Few authors and/or historians have anything good to say about Rasputin, chiefly painting him as a demon incarnate. Rasputin was indeed a scoundrel, a charlatan, and inadvertently helped to bring about a tragic doom for the Romanov dynasty; however, he did (for his own reasons) intermittently help certain people for whom all hope seemed to be lost. Author/Historian Colin Wilson raises these more positive points in this 1964 240-page book.
One of the big problems with Rasputin books has been that about half of these authors bear some agenda, either for or against Rasputin. A clear example would be one which was written by Rasputin's daughter: Rasputin: The Man Behind the Myth. Yet another was written by the nobleman who actually murdered Rasputin: Rasputin: His Malignant Influence and His Assassination. It's clearly an objective of Yussupov's book to justify his actions in killing the infamous monk.
While Wilson's book is pretty good, he relies heavily on an early work which I (and many others) consider to be the definitive Rasputin book: Rasputin the Holy Devil, first published in 1927. It's equally clear that most other credible Rasputin books have also gleaned liberally from René Fülöp-Miller.
As Wilson points out, Rasputin was viewed differently by assorted people. To many of the poor he was a gifted saint. To the members of the Russian Duma he was anathema. To the Tsarina Alexandra he was sent to her family by God.
The latter idea emerged from the young Tsarevitch's (Alexis Romanov, heir to the throne) near death episodes from hemophilia, a disease which he inherited from his Great-grandmother, Queen Victoria. The Tsarina would call in Rasputin at times when the Tsarevich was near death and the Monk would "heal" the lad, seemingly through religious powers that he possessed.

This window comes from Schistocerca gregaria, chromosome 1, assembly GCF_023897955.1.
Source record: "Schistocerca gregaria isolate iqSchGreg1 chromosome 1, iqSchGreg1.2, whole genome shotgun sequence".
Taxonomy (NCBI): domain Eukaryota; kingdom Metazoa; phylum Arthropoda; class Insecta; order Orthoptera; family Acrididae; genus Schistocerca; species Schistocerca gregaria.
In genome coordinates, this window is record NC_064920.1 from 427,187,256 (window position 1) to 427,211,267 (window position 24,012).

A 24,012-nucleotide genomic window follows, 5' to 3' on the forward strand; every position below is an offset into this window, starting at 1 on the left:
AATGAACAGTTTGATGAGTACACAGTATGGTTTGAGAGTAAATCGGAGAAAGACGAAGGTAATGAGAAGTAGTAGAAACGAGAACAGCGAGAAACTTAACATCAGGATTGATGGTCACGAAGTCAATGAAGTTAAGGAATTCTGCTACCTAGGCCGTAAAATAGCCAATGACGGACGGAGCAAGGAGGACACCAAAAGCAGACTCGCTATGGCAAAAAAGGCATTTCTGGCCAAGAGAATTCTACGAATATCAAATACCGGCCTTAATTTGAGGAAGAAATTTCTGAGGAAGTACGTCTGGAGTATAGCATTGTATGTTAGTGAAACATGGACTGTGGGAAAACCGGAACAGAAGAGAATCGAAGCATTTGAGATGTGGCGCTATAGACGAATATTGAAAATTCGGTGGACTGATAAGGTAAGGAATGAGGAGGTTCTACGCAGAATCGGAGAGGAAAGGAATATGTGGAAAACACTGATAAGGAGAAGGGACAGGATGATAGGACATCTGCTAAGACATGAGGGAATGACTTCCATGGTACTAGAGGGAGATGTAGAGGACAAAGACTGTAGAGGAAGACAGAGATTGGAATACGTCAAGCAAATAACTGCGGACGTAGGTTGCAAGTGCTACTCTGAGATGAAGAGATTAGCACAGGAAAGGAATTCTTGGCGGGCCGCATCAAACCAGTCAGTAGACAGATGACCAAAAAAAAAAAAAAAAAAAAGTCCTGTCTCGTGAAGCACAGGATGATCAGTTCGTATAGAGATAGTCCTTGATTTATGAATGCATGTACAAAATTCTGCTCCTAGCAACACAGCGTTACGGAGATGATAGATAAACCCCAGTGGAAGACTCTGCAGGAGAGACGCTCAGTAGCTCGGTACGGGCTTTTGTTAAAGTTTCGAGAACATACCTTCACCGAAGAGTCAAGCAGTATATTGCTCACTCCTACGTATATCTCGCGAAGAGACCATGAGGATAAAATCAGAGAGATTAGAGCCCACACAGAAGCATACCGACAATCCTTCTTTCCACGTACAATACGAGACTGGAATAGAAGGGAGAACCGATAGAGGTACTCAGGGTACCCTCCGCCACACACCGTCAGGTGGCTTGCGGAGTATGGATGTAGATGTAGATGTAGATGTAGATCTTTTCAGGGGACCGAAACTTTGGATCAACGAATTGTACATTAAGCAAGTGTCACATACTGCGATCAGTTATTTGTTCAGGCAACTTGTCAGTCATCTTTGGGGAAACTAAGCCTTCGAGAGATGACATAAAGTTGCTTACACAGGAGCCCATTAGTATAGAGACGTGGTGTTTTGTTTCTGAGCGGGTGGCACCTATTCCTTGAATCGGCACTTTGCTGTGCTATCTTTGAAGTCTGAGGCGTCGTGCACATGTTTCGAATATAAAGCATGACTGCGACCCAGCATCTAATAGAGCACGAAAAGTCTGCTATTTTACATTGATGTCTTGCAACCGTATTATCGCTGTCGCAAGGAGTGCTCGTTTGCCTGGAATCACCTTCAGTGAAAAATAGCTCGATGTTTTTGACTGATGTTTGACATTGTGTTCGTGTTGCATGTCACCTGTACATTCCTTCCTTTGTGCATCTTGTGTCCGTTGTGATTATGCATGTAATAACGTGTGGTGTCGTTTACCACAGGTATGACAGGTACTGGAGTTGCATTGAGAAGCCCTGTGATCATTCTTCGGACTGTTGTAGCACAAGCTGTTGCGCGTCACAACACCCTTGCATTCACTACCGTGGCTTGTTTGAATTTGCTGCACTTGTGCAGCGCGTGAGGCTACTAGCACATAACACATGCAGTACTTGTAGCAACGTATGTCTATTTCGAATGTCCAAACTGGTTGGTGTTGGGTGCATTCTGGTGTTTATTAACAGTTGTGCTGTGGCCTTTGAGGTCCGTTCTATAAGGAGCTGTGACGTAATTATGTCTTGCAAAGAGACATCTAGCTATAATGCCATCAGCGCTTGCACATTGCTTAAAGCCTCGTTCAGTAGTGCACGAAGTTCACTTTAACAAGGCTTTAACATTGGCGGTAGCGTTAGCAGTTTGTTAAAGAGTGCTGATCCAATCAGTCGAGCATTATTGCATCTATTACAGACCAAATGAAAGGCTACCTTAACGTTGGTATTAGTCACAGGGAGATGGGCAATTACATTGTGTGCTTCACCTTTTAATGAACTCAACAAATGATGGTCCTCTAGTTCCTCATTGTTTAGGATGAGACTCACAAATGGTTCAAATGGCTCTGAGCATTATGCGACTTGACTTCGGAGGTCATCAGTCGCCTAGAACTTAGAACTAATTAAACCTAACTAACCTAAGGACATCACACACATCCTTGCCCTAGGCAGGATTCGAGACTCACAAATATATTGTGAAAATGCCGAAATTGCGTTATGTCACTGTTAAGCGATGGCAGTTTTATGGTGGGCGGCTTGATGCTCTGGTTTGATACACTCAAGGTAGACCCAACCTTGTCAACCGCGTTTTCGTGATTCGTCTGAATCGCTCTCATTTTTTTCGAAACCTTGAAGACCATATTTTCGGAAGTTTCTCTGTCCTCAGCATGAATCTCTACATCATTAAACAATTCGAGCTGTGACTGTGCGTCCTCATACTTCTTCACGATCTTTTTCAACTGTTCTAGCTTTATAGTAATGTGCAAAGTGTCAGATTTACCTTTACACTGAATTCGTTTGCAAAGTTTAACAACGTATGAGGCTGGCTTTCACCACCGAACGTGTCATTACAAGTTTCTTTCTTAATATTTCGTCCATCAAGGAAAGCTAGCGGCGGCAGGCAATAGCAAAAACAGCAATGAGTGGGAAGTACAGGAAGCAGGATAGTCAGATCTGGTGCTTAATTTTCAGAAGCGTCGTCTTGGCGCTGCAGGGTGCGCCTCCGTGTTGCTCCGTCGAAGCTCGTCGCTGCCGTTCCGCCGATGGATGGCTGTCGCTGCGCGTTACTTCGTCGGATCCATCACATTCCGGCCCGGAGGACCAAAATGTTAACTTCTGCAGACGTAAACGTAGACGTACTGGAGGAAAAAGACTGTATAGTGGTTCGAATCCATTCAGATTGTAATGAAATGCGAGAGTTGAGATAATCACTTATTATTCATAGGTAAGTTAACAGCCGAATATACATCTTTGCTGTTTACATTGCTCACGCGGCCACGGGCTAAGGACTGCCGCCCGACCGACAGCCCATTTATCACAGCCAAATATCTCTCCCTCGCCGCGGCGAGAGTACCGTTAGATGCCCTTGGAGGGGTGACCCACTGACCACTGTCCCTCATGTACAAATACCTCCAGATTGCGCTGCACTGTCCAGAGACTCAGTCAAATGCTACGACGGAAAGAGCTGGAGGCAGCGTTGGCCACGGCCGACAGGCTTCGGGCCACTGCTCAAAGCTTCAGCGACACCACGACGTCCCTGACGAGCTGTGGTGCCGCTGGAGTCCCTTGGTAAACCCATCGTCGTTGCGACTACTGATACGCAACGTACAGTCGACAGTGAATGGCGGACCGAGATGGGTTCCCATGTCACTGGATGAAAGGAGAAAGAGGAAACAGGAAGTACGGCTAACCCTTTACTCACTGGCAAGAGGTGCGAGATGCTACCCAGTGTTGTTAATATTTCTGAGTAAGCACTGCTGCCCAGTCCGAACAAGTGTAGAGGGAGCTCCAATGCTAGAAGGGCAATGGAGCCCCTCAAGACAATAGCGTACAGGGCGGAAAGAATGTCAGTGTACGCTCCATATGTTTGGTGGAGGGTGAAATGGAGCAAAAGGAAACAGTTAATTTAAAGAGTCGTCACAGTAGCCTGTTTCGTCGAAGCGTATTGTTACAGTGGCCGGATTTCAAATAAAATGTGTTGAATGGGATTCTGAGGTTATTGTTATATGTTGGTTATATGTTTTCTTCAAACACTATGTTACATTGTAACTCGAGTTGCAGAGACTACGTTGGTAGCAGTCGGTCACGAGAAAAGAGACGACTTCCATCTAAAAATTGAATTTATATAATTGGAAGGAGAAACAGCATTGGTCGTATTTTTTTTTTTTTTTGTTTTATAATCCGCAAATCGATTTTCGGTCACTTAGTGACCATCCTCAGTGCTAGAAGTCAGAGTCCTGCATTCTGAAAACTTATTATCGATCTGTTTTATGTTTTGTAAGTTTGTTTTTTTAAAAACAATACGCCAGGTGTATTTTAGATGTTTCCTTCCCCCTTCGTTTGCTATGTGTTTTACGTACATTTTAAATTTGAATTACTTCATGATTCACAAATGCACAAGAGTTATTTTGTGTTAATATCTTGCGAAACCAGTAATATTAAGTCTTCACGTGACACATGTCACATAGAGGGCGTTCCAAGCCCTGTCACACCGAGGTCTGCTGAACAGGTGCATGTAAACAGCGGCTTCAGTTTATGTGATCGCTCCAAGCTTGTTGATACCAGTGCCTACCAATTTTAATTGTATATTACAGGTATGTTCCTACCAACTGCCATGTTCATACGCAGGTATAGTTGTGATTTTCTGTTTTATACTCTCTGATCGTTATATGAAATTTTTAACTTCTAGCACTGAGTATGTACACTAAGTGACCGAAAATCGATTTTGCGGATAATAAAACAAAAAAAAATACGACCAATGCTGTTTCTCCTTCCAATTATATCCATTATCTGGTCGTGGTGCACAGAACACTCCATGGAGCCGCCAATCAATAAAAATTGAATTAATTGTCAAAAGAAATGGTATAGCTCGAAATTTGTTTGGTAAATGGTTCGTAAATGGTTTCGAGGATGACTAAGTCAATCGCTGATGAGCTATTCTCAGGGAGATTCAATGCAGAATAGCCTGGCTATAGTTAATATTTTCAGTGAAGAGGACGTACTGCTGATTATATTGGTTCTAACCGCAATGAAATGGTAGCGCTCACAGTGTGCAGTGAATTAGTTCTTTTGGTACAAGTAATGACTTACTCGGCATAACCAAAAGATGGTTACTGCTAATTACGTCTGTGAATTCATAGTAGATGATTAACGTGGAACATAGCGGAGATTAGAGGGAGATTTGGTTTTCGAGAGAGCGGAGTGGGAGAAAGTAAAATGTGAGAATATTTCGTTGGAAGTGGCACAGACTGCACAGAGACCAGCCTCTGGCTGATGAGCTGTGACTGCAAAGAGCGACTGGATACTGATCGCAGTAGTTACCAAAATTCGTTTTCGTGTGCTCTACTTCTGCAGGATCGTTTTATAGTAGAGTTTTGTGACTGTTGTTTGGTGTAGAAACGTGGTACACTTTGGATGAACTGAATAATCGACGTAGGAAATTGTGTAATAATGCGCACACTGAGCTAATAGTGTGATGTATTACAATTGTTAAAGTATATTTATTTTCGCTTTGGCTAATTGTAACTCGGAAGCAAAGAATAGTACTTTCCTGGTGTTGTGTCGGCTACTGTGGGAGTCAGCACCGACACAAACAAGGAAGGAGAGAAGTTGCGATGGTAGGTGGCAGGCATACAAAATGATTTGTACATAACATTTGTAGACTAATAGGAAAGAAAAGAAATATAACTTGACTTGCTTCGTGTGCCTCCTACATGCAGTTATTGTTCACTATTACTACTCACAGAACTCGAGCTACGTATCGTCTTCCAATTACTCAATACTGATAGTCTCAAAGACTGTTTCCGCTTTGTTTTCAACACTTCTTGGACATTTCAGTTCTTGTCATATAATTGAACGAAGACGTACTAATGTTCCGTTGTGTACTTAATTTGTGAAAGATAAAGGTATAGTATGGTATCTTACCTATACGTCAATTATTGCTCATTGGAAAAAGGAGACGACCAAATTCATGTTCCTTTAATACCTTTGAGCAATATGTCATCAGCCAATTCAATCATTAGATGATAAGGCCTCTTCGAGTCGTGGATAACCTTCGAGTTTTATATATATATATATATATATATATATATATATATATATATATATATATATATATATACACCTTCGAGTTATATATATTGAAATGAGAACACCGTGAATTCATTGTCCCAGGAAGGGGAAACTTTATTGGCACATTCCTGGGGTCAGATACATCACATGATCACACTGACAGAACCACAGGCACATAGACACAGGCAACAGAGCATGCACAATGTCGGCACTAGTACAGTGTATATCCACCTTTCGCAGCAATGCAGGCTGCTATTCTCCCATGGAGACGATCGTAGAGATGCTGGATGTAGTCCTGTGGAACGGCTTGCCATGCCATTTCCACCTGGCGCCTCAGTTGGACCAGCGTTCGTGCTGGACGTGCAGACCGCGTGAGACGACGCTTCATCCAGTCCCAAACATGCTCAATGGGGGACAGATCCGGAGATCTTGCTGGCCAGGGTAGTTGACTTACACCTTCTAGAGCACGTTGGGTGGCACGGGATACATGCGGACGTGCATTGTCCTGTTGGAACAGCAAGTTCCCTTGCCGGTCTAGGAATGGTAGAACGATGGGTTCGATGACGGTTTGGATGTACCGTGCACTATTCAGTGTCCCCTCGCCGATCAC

Rasputin's other side was rampant debauchery. While he avoided vodka, he caroused incessantly under the influence of wine, raped any number of women, never bathed, and so on. The monk's philosophy was essentially this, according to Wilson [paraphrasing]: Vanity and pride being sins in the eyes of God, what better way to vanquish these personal traits (especially in women) than through defilement and debasement [rape]?
In the end, it became clear to thinking Russians that Rasputin would have to go, given his great influence with the Tsar and the Tsarina. Russia was being ripped apart by World War I, the masses were starving, and Rasputin was indirectly in control of the government. A conspiracy was ultimately formulated involving Prince Felix Yussupov (the Tsar's nephew) as the point man, and who at last murdered Rasputin first by poisoning him, then by shooting him, and then by drowning him to finish the job.
Wilson is quick to point out factual mistakes of other authors but his own book is a little flawed in places as well. For example, he mentions that the Tsar's daughter, Anastasia Romanov, somehow escaped the family's mass murder by the Bolsheviks which we now know is not true -- she died with her family.
But such glitches were common in books written prior to the fall of the Soviet Union when access to historical records and eyewitnesses, particularly involving the sensitive Romanov files, were totally off limits. And Wilson's account is independent and pretty much free of agendas.
If I were particularly in search of a book on Rasputin that was both factual and provided the social and political backdrop in which Rasputin operated, I'd go with Nicholas and Alexandra which reads like an epic novel. Still, if you have acquired Wilson's book, you'll get a good sense of the many facets of Grigory Efimovich Rasputin, the so-called "Mad Monk."